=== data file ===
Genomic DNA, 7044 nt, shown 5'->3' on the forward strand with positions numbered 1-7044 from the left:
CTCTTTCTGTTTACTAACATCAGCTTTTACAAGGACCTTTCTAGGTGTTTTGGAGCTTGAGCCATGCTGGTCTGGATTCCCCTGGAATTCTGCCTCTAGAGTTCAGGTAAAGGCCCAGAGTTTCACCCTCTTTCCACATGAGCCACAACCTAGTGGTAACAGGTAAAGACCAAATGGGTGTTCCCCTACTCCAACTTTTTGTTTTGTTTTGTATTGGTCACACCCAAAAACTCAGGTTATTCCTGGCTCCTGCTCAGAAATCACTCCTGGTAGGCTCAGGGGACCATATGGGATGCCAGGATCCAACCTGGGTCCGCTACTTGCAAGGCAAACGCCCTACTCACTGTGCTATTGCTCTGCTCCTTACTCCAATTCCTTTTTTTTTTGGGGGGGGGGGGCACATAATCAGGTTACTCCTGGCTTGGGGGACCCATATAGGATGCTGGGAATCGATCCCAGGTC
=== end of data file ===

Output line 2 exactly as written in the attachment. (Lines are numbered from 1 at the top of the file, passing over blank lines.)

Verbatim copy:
CTCTTTCTGTTTACTAACATCAGCTTTTACAAGGACCTTTCTAGGTGTTTTGGAGCTTGAGCCATGCTGGTCTGGATTCCCCTGGAATTCTGCCTCTAGAGTTCAGGTAAAGGCCCAGAGTTTCACCCTCTTTCCACATGAGCCACAACCTAGTGGTAACAGGTAAAGACCAAATGGGTGTTCCCCTACTCCAACTTTTTGTTTTGTTTTGTATTGGTCACACCCAAAAACTCAGGTTATTCCTGGCTCCTGCTCAGAAATCACTCCTGGTAGGCTCAGGGGACCATATGGGATGCCAGGATCCAACCTGGGTCCGCTACTTGCAAGGCAAACGCCCTACTCACTGTGCTATTGCTCTGCTCCTTACTCCAATTCCTTTTTTTTTTGGGGGGGGGGGGCACATAATCAGGTTACTCCTGGCTTGGGGGACCCATATAGGATGCTGGGAATCGATCCCAGGTC